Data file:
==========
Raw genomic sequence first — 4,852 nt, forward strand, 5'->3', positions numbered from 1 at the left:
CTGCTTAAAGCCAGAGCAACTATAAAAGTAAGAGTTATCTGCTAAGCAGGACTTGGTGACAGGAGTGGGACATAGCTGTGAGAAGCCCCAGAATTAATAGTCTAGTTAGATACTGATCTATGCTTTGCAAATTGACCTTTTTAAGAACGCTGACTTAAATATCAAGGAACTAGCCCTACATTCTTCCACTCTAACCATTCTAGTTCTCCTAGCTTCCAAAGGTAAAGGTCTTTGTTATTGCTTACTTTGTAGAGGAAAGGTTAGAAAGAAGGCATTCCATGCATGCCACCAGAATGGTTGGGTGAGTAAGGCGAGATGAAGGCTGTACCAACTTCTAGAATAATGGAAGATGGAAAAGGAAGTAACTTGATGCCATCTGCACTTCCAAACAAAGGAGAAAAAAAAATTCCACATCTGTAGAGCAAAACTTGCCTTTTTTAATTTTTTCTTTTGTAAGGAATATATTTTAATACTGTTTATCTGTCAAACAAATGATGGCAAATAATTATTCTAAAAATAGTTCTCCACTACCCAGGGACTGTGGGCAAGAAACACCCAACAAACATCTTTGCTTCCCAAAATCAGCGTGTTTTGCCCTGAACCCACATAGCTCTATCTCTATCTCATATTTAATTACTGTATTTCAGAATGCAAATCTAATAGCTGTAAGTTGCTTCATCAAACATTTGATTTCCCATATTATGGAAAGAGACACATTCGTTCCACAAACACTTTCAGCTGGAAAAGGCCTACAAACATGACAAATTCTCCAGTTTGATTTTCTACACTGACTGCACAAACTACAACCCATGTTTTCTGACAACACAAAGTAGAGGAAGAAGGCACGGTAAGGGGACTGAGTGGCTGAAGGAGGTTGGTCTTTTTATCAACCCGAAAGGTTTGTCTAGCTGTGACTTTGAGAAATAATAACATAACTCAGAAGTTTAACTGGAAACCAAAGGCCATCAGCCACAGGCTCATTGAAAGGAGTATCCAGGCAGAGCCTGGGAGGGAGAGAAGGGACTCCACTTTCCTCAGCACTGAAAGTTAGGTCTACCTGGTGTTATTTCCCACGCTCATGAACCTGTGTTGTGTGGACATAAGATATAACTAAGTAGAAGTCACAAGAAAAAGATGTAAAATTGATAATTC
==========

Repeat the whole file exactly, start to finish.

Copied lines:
Raw genomic sequence first — 4,852 nt, forward strand, 5'->3', positions numbered from 1 at the left:
CTGCTTAAAGCCAGAGCAACTATAAAAGTAAGAGTTATCTGCTAAGCAGGACTTGGTGACAGGAGTGGGACATAGCTGTGAGAAGCCCCAGAATTAATAGTCTAGTTAGATACTGATCTATGCTTTGCAAATTGACCTTTTTAAGAACGCTGACTTAAATATCAAGGAACTAGCCCTACATTCTTCCACTCTAACCATTCTAGTTCTCCTAGCTTCCAAAGGTAAAGGTCTTTGTTATTGCTTACTTTGTAGAGGAAAGGTTAGAAAGAAGGCATTCCATGCATGCCACCAGAATGGTTGGGTGAGTAAGGCGAGATGAAGGCTGTACCAACTTCTAGAATAATGGAAGATGGAAAAGGAAGTAACTTGATGCCATCTGCACTTCCAAACAAAGGAGAAAAAAAAATTCCACATCTGTAGAGCAAAACTTGCCTTTTTTAATTTTTTCTTTTGTAAGGAATATATTTTAATACTGTTTATCTGTCAAACAAATGATGGCAAATAATTATTCTAAAAATAGTTCTCCACTACCCAGGGACTGTGGGCAAGAAACACCCAACAAACATCTTTGCTTCCCAAAATCAGCGTGTTTTGCCCTGAACCCACATAGCTCTATCTCTATCTCATATTTAATTACTGTATTTCAGAATGCAAATCTAATAGCTGTAAGTTGCTTCATCAAACATTTGATTTCCCATATTATGGAAAGAGACACATTCGTTCCACAAACACTTTCAGCTGGAAAAGGCCTACAAACATGACAAATTCTCCAGTTTGATTTTCTACACTGACTGCACAAACTACAACCCATGTTTTCTGACAACACAAAGTAGAGGAAGAAGGCACGGTAAGGGGACTGAGTGGCTGAAGGAGGTTGGTCTTTTTATCAACCCGAAAGGTTTGTCTAGCTGTGACTTTGAGAAATAATAACATAACTCAGAAGTTTAACTGGAAACCAAAGGCCATCAGCCACAGGCTCATTGAAAGGAGTATCCAGGCAGAGCCTGGGAGGGAGAGAAGGGACTCCACTTTCCTCAGCACTGAAAGTTAGGTCTACCTGGTGTTATTTCCCACGCTCATGAACCTGTGTTGTGTGGACATAAGATATAACTAAGTAGAAGTCACAAGAAAAAGATGTAAAATTGATAATTC